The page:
Chinese City Records, Analyzes Citizens’ Emotions

A government in northwestern China is applying big data to the emotions of its citizens in order to better address their grievances, local media reported Monday.
When residents of Yinchuan, capital of the Ningxia Hui Autonomous Region, call the 24-hour government hotline 12345, staff record whether they seem mild-mannered or more emotional while lodging their complaint. The call center has been collecting this data for over three months, the report said, logging over 90,000 data points.
Of those callers, 81,124 were “mild,” 5,864 were “gloomy,” and 4,885 were “irritated.” Finally, a minority of 541 citizens were so incensed that they were recorded as “out of control.” A supervisor at the call center, Wang Qian, told the state-run media outlet that the high rate of “mild” callers was indicative of residents’ satisfaction with the hotline.
Most cities in China operate 12345 hotlines through which citizens can lodge complaints about their local government. In December 2016, the Standardization Administration of China published a regulation requiring the hotlines to operate 24/7 and their operators to answer calls in less than 15 seconds. It also said at least 95 percent of calls should be answered, though a study earlier this year of 313 such hotlines found this to be the case for only one in five cities. In 58 cities, nobody picked up the phone at all.

Yinchuan’s numbers were further analyzed by area, with most complaints directed toward the Xingqing District government. The same district was also home to the most emotionally distressed callers, who griped about noise, lost items, home demolitions, traffic, and their water supply. Wang said that the district’s less-than-ideal numbers were due to its large population, which has in turn caused more societal problems.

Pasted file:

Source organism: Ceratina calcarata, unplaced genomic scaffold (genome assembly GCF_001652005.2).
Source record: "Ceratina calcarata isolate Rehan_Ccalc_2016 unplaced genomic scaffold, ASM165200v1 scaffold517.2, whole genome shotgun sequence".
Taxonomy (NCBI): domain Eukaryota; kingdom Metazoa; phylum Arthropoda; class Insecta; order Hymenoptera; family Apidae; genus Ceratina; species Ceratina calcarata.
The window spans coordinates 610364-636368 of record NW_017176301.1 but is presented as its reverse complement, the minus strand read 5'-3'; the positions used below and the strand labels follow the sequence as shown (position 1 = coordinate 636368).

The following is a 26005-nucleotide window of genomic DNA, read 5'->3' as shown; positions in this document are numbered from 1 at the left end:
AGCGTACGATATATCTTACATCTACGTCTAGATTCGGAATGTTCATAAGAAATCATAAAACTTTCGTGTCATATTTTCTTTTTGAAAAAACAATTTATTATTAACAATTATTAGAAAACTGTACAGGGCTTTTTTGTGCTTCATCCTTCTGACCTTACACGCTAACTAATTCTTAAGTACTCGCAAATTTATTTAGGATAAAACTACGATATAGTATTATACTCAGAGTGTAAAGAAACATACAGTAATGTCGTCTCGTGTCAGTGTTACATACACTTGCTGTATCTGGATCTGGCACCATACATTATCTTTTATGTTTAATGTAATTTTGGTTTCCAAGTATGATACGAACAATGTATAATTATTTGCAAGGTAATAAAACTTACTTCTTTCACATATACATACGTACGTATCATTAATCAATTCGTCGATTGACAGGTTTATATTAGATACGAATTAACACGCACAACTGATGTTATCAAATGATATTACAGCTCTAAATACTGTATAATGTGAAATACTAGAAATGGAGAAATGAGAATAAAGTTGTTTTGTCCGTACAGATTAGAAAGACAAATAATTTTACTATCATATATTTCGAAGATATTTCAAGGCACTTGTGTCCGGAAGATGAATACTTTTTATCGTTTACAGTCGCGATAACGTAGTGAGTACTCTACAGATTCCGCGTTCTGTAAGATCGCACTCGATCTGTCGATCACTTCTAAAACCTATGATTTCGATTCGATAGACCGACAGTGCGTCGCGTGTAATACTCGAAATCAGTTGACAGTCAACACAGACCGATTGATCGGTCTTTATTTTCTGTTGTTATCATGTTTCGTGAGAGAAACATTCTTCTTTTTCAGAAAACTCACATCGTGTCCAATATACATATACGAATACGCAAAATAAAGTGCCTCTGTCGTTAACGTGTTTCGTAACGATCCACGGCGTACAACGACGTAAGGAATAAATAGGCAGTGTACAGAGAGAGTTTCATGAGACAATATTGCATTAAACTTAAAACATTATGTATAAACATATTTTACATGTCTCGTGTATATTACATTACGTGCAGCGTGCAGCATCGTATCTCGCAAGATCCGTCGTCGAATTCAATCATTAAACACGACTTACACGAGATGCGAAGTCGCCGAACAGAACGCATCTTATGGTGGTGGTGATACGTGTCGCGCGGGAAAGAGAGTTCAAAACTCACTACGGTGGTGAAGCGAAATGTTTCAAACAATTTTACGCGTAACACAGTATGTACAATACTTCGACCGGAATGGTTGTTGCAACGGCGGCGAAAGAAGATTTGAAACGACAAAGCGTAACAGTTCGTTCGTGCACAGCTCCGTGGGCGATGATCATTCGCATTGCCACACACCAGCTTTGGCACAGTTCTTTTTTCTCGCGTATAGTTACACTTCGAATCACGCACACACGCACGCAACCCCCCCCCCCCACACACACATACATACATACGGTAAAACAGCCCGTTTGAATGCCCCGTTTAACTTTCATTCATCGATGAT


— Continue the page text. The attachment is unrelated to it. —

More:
For some irritants, the report further broke down the data. For example, shared bicycles — sources of frustration in many Chinese cities because they take up valuable sidewalk space — were the subject of nearly 800 complaints, but only one caller was so upset about the two-wheelers that they were deemed “out of control.”
The report said that the call center’s researchers had carried out big data analysis on the thousands of complaints so they could pay more attention to those filed by “irritated” or “out of control” citizens. It concluded that this approach could “help the government stop terrible incidents from happening, and effectively relieve citizens’ extreme emotions.”

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